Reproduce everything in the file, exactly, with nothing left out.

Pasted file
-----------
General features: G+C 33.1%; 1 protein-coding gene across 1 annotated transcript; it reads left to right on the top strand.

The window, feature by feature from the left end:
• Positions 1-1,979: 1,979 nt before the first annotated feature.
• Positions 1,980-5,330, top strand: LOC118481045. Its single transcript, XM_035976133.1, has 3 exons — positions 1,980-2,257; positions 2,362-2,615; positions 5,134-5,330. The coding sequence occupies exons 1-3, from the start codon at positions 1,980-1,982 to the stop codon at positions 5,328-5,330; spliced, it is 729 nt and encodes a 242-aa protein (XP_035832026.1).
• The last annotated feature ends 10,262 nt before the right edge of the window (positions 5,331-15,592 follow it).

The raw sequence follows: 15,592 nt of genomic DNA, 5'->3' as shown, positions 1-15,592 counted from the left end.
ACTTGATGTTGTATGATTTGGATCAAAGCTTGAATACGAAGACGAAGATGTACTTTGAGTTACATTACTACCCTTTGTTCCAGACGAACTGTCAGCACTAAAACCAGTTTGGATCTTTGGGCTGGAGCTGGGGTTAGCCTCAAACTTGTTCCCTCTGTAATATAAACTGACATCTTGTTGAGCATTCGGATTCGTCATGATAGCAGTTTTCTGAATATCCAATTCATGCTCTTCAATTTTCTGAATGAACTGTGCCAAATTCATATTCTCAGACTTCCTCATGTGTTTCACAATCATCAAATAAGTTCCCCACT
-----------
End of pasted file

General features: G+C 33.1%; 1 protein-coding gene across 1 annotated transcript; it reads left to right on the top strand.

The window, feature by feature from the left end:
• Positions 1-1,979: 1,979 nt before the first annotated feature.
• Positions 1,980-5,330, top strand: LOC118481045. Its single transcript, XM_035976133.1, has 3 exons — positions 1,980-2,257; positions 2,362-2,615; positions 5,134-5,330. The coding sequence occupies exons 1-3, from the start codon at positions 1,980-1,982 to the stop codon at positions 5,328-5,330; spliced, it is 729 nt and encodes a 242-aa protein (XP_035832026.1).
• The last annotated feature ends 10,262 nt before the right edge of the window (positions 5,331-15,592 follow it).

The raw sequence follows: 15,592 nt of genomic DNA, 5'->3' as shown, positions 1-15,592 counted from the left end.
ACTTGATGTTGTATGATTTGGATCAAAGCTTGAATACGAAGACGAAGATGTACTTTGAGTTACATTACTACCCTTTGTTCCAGACGAACTGTCAGCACTAAAACCAGTTTGGATCTTTGGGCTGGAGCTGGGGTTAGCCTCAAACTTGTTCCCTCTGTAATATAAACTGACATCTTGTTGAGCATTCGGATTCGTCATGATAGCAGTTTTCTGAATATCCAATTCATGCTCTTCAATTTTCTGAATGAACTGTGCCAAATTCATATTCTCAGACTTCCTCATGTGTTTCACAATCATCAAATAAGTTCCCCACT